A server-side platform that allows you to create high-performance networked JavaScript applications. To handle a large number of concurrent requests, node.js uses an asynchronous model to run code based on non-blocking event processing and callback handler definition. node.js is essentially similar to Ruby Event Machine and Python Twisted frameworks, but the event loop in node.js is kept hidden from the developer and resembles the event handling of a web application running in a browser, while the platform functions are not limited to web and supports creation of normal network client and server programs.

As connection multiplexing methods epoll, kqueue, /dev/poll and select are supported. Google’s V8 engine is used to provide execution of the JavaScript code. The libevent library is used for multiplexing connections, the libeio library is used to create a thread pool and c-ares is integrated to perform DNS queries in non-blocking mode. All system calls, which cause blocking, are executed inside the thread pool and then, as well as signal handlers, transfer the result of their work back through the unnamed channel (pipe).

To extend the functionality of node.js application we have prepared a large collection of modules where we find HTTP/SMTP/XMPP/DNS/FTP/IMAP/POP3 server and client implementation modules, modules for integration with various web-frameworks, WebSocket and Ajax handlers, DBMS connectors (MySQL, PostgreSQL, SQLite, MongoDB), template engine, CSS engines, cryptoalgorithms and authorization systems (like OAuth), XML parsers.

When writing node.js applications, you need to consider the specifics of event-driven programming; for example, instead of executing “var result = db.query(“select…”);” with the expectation of completion and subsequent result processing, node.js uses asynchronous execution, i.e. the code is transformed to “db.query(“select…”, function (result) {process result});” where control immediately goes to further code, and the query result is processed as data arrives. No function in node.js needs to perform I/O directly – a callback handler needs to be set up to fetch the data from disk, another process or the network.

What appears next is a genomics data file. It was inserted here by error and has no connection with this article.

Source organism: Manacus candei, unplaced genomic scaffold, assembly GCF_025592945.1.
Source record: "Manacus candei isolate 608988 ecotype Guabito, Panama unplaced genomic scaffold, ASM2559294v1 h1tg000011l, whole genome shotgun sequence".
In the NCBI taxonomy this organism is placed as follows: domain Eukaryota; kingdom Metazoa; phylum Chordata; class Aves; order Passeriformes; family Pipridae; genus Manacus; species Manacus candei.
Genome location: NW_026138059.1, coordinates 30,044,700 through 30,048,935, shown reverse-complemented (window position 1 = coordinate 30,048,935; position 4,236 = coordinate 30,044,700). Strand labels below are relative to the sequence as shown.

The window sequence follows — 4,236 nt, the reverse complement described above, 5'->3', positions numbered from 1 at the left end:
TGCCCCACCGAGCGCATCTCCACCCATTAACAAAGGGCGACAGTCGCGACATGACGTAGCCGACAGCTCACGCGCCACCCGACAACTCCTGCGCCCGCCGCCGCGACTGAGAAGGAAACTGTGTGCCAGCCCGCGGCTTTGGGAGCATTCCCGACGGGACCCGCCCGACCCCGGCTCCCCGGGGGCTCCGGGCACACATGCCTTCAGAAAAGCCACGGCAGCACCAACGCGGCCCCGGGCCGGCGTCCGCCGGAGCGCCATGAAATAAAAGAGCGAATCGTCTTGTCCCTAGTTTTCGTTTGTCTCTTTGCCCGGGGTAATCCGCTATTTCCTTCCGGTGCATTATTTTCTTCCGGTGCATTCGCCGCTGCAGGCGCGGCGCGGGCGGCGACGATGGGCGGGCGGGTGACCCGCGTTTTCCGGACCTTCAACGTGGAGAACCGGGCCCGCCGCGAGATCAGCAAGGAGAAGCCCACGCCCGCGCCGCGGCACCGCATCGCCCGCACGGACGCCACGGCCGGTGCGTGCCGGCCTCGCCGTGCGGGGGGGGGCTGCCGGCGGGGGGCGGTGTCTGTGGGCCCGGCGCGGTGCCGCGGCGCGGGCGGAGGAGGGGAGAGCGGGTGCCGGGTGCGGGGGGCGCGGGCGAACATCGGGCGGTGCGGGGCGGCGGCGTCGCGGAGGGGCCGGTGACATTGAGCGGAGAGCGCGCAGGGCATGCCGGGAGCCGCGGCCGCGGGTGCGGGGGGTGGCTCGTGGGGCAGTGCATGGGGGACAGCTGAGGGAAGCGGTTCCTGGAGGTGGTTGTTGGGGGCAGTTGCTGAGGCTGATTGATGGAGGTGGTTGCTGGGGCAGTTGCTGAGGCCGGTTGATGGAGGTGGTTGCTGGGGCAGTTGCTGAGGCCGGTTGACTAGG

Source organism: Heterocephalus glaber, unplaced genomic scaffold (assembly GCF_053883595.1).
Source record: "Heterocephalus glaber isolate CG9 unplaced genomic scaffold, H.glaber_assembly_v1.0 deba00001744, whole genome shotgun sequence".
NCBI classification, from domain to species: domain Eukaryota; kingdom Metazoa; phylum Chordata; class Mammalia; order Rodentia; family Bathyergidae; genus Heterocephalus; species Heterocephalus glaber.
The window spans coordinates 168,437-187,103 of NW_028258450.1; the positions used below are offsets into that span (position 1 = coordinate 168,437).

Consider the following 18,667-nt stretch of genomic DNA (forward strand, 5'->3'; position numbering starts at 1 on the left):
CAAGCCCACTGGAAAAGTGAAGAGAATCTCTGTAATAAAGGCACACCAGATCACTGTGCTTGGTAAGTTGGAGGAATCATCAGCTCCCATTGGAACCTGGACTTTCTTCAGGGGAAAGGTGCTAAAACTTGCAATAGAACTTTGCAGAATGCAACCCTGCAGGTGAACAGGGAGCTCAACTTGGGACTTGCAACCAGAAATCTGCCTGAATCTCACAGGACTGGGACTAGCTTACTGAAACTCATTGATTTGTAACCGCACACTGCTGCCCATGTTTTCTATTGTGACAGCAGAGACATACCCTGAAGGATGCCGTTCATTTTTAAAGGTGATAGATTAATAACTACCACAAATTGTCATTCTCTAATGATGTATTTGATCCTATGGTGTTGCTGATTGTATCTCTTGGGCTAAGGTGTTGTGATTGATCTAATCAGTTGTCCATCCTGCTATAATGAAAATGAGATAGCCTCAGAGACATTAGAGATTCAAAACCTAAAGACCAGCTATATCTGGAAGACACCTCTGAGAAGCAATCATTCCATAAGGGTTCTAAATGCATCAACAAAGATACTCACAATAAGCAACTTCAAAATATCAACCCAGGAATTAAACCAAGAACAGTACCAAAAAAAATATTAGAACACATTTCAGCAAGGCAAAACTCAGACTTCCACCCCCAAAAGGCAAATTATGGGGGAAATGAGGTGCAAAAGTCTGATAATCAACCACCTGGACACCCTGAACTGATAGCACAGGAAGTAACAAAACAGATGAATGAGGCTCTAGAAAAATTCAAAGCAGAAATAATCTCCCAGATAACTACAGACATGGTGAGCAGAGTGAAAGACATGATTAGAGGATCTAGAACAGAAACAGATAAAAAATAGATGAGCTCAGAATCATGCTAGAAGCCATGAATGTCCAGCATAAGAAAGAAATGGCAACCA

Other server-side JavaScript systems:

  • Jaxer – allows you to bring some parts of a web application to the server side;
  • EJScript – a web framework that uses the Model View Controller (MVC) paradigm, which is reminiscent of Ruby on Rails;
  • RingoJS – another MVC framework written in Java and using Mozilla’s Rhino JavaScript engine;
  • AppengineJS – a project to enable JavaScript code execution in the Google App Engine environment.
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